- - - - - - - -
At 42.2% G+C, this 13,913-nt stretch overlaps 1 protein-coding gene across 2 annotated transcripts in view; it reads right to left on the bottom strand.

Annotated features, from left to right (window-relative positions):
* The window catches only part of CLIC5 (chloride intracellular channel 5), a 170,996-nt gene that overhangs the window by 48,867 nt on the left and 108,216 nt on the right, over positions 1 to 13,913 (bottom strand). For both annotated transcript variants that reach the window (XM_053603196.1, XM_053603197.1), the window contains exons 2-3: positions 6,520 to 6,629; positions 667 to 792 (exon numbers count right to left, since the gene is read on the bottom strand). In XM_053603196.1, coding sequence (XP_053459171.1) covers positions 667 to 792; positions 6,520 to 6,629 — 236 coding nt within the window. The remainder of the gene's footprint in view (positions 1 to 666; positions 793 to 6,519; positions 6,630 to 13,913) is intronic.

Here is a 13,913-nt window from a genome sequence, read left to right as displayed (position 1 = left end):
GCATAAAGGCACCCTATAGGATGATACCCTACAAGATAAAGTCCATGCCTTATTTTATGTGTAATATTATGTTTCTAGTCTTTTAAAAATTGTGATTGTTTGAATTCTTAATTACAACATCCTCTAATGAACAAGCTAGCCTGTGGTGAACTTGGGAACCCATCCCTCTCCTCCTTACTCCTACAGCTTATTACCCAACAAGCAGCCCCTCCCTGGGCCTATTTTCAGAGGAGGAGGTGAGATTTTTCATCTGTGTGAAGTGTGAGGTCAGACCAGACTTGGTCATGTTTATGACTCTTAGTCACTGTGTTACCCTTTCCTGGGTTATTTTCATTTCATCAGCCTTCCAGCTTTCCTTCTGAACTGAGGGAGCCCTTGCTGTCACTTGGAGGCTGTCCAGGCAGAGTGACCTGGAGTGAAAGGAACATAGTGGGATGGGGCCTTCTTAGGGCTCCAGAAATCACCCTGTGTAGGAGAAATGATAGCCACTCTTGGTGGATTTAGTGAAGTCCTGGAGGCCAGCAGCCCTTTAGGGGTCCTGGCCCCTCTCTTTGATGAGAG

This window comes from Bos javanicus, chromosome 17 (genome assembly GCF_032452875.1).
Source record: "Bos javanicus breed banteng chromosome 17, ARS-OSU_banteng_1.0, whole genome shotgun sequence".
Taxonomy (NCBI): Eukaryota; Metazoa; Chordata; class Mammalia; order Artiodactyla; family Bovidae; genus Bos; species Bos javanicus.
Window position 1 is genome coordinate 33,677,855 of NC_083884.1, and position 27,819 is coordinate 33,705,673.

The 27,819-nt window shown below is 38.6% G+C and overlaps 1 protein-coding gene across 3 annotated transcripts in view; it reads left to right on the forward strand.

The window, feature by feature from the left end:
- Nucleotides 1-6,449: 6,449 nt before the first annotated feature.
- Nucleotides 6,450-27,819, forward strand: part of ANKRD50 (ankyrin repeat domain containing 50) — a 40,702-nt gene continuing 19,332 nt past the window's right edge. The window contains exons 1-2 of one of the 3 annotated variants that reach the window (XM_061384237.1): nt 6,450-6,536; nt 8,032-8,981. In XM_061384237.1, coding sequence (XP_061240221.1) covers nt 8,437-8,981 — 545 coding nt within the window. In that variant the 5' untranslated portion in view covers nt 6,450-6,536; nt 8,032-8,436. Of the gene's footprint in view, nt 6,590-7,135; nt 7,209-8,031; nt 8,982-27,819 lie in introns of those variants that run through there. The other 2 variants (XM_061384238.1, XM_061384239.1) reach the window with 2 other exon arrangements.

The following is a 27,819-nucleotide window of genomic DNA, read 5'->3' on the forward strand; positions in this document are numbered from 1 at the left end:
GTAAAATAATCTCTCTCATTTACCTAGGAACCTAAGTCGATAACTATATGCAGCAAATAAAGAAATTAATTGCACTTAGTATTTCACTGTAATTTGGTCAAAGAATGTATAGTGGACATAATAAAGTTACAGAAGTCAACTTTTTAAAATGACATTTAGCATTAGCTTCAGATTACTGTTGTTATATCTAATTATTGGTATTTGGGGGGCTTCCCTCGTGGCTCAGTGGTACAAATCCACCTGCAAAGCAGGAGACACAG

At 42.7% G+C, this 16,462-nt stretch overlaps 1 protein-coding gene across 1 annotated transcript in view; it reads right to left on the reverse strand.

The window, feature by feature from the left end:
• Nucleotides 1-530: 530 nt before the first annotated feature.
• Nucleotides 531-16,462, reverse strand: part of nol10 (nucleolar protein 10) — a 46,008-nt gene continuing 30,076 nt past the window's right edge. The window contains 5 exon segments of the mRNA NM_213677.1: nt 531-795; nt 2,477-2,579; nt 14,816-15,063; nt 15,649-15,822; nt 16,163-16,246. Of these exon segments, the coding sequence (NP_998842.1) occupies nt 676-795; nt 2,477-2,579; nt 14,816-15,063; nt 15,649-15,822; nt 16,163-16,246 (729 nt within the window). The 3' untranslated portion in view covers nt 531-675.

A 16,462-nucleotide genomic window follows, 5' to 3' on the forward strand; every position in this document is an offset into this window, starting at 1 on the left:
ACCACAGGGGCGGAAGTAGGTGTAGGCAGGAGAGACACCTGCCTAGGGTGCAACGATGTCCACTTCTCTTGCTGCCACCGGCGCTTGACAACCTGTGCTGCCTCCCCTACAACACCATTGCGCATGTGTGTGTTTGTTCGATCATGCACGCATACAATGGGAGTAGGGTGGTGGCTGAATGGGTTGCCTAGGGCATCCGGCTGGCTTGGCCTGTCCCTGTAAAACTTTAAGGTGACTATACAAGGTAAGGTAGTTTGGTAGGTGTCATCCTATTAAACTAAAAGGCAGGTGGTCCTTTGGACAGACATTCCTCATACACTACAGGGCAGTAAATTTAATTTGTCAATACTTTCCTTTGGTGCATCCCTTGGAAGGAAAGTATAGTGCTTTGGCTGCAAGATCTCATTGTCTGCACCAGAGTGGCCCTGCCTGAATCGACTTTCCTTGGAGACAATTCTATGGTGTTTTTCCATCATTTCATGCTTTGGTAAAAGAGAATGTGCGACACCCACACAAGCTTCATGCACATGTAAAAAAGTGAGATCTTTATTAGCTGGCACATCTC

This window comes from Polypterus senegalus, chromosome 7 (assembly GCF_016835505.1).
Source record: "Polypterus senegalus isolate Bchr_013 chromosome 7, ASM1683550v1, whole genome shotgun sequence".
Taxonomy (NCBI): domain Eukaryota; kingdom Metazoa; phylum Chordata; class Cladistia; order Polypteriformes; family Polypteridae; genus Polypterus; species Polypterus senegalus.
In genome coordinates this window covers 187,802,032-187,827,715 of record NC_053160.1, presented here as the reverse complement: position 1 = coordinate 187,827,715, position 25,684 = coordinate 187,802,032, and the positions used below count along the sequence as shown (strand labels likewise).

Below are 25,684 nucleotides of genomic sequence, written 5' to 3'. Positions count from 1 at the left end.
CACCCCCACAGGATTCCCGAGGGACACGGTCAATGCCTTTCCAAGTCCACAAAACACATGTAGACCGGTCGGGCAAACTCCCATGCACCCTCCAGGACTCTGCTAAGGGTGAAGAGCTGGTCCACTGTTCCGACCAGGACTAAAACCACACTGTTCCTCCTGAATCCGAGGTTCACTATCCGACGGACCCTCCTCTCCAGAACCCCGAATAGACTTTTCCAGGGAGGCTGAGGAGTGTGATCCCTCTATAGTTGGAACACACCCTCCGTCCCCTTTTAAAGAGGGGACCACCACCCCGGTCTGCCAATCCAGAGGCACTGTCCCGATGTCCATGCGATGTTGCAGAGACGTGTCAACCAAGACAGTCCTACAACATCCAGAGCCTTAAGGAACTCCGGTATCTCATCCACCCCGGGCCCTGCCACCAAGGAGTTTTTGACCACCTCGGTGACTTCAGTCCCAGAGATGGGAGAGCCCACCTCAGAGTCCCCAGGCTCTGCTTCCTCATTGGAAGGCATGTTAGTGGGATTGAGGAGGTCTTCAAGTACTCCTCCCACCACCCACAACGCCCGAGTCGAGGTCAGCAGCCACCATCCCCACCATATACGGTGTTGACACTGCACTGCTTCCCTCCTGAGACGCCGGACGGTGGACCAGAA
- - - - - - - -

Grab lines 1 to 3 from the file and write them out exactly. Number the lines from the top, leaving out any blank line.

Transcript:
At 42.2% G+C, this 13,913-nt stretch overlaps 1 protein-coding gene across 2 annotated transcripts in view; it reads right to left on the bottom strand.

Annotated features, from left to right (window-relative positions):
* The window catches only part of CLIC5 (chloride intracellular channel 5), a 170,996-nt gene that overhangs the window by 48,867 nt on the left and 108,216 nt on the right, over positions 1 to 13,913 (bottom strand). For both annotated transcript variants that reach the window (XM_053603196.1, XM_053603197.1), the window contains exons 2-3: positions 6,520 to 6,629; positions 667 to 792 (exon numbers count right to left, since the gene is read on the bottom strand). In XM_053603196.1, coding sequence (XP_053459171.1) covers positions 667 to 792; positions 6,520 to 6,629 — 236 coding nt within the window. The remainder of the gene's footprint in view (positions 1 to 666; positions 793 to 6,519; positions 6,630 to 13,913) is intronic.